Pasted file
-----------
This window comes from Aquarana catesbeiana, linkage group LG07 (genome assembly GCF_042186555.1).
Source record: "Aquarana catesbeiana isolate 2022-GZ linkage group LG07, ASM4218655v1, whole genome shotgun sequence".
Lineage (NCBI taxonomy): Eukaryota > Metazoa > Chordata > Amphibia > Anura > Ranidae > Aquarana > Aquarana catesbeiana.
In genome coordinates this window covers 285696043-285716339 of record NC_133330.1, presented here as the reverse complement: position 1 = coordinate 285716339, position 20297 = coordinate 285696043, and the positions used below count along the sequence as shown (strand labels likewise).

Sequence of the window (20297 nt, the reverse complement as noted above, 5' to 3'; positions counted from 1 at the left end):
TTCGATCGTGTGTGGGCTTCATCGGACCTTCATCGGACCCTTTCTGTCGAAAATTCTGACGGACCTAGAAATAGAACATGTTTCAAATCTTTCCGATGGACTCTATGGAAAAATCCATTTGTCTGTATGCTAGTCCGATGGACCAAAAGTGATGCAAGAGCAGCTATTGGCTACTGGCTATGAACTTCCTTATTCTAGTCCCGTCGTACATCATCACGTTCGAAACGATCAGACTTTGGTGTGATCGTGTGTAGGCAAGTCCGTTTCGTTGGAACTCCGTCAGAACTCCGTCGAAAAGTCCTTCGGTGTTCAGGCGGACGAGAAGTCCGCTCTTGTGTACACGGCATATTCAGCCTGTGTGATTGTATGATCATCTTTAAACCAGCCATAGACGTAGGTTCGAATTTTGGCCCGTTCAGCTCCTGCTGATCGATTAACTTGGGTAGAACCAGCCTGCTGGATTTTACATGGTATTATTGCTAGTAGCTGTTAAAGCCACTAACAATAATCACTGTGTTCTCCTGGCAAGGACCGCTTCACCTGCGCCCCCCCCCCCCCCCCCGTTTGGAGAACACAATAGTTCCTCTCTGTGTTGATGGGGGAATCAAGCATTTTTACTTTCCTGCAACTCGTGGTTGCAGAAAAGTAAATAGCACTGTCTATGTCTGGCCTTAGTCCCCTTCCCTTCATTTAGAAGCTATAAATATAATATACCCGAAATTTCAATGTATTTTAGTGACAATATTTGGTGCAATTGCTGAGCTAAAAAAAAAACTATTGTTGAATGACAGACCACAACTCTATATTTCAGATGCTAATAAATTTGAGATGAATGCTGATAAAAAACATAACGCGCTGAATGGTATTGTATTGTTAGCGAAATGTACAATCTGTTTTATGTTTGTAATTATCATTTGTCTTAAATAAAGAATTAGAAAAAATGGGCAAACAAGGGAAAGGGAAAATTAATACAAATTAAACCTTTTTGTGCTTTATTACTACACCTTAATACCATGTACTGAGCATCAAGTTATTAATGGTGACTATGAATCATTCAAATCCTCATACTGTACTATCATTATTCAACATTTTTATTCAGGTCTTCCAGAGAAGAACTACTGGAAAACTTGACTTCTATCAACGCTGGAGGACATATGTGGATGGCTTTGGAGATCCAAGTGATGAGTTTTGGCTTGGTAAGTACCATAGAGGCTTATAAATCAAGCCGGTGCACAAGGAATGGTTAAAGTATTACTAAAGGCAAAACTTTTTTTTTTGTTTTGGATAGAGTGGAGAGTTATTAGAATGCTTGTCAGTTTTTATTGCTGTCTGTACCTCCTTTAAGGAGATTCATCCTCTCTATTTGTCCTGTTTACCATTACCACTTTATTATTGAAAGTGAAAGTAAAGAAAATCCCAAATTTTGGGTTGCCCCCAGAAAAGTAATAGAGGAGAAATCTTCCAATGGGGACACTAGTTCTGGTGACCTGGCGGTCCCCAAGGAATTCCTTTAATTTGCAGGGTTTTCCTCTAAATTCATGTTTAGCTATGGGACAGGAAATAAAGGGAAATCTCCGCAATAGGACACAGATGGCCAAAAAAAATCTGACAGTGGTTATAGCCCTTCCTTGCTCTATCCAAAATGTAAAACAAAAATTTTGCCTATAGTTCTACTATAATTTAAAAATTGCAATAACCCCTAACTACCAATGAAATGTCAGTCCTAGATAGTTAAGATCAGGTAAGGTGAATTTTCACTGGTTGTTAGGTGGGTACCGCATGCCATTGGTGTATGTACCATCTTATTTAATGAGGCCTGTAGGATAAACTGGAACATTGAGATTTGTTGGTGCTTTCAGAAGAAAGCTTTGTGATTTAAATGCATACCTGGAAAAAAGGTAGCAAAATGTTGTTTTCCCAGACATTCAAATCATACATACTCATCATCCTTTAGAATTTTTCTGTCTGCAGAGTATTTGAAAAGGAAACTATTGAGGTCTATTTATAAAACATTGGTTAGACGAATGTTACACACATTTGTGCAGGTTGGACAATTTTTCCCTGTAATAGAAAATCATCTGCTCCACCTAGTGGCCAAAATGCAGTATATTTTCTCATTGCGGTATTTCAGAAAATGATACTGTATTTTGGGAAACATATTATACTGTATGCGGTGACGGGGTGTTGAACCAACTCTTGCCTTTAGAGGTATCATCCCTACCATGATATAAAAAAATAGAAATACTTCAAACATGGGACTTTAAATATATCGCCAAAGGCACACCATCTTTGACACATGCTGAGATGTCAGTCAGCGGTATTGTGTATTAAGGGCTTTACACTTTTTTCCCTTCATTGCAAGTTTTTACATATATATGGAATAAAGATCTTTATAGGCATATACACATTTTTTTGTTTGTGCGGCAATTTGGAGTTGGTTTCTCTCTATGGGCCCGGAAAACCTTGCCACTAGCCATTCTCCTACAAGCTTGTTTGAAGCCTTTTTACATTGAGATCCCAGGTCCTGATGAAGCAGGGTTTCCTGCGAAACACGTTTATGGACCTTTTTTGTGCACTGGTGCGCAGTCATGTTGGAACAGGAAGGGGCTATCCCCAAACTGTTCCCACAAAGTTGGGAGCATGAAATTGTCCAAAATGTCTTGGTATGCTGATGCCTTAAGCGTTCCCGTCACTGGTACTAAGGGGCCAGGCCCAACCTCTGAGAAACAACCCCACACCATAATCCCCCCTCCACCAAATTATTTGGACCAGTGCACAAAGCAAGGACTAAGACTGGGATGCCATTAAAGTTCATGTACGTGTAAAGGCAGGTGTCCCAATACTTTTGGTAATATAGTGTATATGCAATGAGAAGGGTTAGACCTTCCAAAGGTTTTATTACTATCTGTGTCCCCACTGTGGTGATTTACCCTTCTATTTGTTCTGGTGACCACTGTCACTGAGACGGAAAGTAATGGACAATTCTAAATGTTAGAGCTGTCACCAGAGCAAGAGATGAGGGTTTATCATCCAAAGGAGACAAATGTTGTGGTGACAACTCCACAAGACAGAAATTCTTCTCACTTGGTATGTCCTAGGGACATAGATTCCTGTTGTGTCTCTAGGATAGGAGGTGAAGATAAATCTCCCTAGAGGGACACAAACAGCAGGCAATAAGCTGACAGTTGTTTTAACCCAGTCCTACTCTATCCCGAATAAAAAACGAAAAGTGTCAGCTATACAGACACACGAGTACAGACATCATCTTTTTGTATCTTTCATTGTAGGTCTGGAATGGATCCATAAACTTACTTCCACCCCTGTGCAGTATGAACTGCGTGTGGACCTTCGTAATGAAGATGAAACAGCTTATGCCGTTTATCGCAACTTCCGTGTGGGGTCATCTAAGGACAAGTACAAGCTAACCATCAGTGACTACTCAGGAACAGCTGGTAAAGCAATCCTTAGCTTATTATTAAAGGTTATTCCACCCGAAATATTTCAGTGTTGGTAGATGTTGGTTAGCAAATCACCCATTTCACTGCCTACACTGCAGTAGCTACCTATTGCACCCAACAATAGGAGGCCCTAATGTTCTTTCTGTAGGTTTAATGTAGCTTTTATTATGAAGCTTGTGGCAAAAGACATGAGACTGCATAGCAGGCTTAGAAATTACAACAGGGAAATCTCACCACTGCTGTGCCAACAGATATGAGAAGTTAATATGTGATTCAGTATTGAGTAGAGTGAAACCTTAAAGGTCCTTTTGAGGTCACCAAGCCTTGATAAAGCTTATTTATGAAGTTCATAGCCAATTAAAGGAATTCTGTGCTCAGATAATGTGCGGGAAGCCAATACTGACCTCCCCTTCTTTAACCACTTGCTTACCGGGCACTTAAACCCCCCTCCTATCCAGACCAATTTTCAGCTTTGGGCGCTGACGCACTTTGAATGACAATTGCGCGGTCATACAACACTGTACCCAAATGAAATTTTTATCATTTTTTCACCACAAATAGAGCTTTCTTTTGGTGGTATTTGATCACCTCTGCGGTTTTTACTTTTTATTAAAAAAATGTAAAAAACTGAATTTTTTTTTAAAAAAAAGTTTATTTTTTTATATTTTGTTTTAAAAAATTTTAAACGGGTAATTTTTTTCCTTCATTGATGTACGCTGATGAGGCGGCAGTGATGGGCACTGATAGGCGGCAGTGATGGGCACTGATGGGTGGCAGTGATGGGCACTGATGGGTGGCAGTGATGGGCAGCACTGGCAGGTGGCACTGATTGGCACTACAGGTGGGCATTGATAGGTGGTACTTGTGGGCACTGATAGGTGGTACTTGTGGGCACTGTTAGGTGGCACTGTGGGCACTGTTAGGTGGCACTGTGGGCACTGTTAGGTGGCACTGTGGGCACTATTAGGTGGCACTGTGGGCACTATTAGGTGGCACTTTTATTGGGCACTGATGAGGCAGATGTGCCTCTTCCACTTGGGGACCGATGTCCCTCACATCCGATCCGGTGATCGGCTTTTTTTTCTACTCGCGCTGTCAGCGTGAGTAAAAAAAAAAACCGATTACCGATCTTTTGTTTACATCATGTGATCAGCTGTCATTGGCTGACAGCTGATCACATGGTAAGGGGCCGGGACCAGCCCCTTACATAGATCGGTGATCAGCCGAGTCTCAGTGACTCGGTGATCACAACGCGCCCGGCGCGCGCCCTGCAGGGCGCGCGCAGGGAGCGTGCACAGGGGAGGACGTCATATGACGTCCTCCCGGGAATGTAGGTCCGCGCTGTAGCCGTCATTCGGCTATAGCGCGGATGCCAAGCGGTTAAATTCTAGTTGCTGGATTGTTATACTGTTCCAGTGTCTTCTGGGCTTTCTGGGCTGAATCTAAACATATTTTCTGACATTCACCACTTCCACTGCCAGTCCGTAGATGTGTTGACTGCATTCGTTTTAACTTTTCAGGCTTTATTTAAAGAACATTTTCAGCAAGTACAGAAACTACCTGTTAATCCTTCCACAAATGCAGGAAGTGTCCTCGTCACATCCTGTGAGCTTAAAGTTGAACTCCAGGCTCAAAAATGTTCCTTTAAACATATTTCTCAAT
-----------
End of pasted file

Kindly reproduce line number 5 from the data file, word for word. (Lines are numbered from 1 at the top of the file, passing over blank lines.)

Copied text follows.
Sequence of the window (20297 nt, the reverse complement as noted above, 5' to 3'; positions counted from 1 at the left end):